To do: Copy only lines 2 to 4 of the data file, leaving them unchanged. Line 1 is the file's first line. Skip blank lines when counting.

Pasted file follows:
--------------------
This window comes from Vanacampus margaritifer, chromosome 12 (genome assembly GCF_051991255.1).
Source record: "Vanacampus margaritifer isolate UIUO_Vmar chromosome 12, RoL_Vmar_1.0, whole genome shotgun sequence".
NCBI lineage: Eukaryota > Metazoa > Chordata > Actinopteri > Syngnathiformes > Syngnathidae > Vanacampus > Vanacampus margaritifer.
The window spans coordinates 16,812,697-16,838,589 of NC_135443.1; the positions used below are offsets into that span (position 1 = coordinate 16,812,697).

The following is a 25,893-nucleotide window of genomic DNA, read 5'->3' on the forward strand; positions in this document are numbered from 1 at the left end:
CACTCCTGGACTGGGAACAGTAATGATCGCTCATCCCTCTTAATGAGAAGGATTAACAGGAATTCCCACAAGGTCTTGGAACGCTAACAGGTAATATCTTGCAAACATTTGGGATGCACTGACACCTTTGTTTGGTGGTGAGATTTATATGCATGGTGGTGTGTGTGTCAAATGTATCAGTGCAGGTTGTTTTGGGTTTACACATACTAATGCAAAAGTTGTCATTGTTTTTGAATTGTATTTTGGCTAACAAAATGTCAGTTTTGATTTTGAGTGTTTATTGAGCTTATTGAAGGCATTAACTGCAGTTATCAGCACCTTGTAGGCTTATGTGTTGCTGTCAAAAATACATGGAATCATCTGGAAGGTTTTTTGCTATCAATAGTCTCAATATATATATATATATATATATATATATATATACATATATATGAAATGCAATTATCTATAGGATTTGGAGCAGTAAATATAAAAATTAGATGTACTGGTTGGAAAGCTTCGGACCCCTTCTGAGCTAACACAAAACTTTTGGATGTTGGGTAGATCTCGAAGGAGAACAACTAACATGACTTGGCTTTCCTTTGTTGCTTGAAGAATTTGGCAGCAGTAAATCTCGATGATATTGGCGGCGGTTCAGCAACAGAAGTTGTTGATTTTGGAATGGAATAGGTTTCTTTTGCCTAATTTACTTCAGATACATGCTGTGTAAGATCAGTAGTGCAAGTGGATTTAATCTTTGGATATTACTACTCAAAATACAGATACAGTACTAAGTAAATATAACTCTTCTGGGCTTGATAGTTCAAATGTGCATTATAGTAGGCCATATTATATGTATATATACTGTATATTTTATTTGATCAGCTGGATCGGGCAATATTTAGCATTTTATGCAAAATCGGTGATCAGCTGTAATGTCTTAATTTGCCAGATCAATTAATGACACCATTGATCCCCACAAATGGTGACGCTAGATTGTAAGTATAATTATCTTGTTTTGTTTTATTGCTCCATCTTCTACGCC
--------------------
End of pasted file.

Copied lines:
Source record: "Vanacampus margaritifer isolate UIUO_Vmar chromosome 12, RoL_Vmar_1.0, whole genome shotgun sequence".
NCBI lineage: Eukaryota > Metazoa > Chordata > Actinopteri > Syngnathiformes > Syngnathidae > Vanacampus > Vanacampus margaritifer.
The window spans coordinates 16,812,697-16,838,589 of NC_135443.1; the positions used below are offsets into that span (position 1 = coordinate 16,812,697).